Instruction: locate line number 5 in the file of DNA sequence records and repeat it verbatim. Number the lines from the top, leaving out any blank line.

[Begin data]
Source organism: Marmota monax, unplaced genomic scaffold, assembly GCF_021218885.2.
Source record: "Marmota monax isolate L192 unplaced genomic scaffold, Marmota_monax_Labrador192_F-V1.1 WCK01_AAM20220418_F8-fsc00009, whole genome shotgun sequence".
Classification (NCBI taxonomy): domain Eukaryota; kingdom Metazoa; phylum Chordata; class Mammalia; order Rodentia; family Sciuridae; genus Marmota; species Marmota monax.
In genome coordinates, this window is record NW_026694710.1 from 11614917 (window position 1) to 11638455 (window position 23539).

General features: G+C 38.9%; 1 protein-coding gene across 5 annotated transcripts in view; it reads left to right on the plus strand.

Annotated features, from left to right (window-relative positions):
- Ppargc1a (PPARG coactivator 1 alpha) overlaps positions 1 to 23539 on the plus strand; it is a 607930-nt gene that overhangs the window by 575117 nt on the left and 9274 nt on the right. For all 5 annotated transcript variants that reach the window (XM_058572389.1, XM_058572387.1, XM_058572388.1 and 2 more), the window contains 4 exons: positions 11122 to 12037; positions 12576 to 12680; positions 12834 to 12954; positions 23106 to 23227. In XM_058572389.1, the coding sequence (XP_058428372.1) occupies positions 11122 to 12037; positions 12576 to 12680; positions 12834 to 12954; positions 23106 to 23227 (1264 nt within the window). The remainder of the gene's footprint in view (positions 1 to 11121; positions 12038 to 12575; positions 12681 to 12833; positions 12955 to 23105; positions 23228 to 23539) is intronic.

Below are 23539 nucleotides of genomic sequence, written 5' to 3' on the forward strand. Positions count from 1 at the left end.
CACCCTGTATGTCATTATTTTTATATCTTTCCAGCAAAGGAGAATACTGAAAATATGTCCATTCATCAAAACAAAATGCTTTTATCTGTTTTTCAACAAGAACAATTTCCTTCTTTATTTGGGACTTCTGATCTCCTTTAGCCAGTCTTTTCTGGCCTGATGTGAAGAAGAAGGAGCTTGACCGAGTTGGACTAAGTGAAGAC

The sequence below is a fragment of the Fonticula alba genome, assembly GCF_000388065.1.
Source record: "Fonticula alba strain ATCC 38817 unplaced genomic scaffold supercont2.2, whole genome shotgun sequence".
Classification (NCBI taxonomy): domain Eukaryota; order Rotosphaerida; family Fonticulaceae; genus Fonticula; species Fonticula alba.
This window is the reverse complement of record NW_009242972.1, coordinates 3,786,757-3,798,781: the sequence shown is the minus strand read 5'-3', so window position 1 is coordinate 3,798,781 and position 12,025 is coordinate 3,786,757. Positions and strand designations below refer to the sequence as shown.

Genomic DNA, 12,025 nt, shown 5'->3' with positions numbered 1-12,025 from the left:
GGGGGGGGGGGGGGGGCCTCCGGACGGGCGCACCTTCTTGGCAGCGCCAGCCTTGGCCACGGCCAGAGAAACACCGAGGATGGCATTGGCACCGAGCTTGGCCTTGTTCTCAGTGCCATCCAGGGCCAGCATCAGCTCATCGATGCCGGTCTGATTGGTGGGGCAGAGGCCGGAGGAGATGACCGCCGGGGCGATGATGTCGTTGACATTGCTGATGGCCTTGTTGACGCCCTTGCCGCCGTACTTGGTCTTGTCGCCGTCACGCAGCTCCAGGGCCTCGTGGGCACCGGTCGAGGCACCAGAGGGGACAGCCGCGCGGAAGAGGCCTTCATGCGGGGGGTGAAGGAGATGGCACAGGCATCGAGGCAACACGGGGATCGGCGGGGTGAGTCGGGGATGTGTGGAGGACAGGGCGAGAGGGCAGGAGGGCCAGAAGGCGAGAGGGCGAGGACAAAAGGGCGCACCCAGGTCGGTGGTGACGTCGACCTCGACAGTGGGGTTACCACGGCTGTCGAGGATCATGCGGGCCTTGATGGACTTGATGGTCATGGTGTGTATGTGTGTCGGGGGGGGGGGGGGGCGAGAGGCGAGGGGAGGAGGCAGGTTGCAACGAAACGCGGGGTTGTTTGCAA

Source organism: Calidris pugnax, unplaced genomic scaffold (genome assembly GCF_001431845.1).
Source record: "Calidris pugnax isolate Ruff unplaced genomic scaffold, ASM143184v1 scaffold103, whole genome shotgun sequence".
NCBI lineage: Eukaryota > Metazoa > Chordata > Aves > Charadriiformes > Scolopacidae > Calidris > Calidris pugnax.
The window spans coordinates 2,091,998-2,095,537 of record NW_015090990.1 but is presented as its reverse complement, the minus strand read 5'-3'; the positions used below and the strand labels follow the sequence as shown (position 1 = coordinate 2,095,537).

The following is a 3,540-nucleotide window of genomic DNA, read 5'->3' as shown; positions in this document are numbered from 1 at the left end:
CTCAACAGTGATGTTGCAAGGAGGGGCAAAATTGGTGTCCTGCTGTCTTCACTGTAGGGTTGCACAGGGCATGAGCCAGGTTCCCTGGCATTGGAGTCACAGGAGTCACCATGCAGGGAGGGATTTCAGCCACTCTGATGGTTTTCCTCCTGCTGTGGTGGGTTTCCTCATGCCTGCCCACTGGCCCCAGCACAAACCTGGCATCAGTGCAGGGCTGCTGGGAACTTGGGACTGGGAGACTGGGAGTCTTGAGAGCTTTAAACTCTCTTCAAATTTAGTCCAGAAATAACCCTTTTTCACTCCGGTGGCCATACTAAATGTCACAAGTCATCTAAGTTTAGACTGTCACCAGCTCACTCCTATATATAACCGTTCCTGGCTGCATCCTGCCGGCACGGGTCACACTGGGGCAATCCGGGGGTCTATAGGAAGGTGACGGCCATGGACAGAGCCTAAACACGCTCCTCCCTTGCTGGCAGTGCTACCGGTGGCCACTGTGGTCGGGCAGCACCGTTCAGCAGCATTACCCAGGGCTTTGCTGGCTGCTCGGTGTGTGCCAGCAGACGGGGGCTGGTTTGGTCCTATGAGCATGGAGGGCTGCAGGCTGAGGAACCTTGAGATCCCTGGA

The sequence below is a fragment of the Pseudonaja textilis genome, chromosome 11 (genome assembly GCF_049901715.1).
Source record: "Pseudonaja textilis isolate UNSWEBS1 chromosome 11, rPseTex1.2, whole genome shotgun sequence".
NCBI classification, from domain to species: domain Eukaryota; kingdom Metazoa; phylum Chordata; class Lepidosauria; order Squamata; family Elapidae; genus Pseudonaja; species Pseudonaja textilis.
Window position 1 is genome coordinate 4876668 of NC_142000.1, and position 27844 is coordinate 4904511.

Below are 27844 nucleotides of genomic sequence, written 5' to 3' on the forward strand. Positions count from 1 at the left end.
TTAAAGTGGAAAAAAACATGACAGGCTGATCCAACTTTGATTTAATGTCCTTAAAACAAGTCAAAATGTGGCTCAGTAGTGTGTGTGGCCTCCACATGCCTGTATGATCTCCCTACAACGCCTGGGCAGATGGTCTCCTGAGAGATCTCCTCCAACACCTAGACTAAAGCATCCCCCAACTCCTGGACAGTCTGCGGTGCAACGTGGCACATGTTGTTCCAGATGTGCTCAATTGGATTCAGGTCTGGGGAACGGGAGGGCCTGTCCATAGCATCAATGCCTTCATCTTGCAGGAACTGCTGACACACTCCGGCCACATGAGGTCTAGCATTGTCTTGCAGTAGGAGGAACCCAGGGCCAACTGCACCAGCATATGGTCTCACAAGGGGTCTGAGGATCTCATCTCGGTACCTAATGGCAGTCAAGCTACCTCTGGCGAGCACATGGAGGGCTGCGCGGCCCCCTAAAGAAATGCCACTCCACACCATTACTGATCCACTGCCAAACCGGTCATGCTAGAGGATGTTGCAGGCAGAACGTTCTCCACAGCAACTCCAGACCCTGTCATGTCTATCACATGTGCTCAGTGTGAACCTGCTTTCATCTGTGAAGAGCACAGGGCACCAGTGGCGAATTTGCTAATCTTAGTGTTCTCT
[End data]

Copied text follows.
General features: G+C 38.9%; 1 protein-coding gene across 5 annotated transcripts in view; it reads left to right on the plus strand.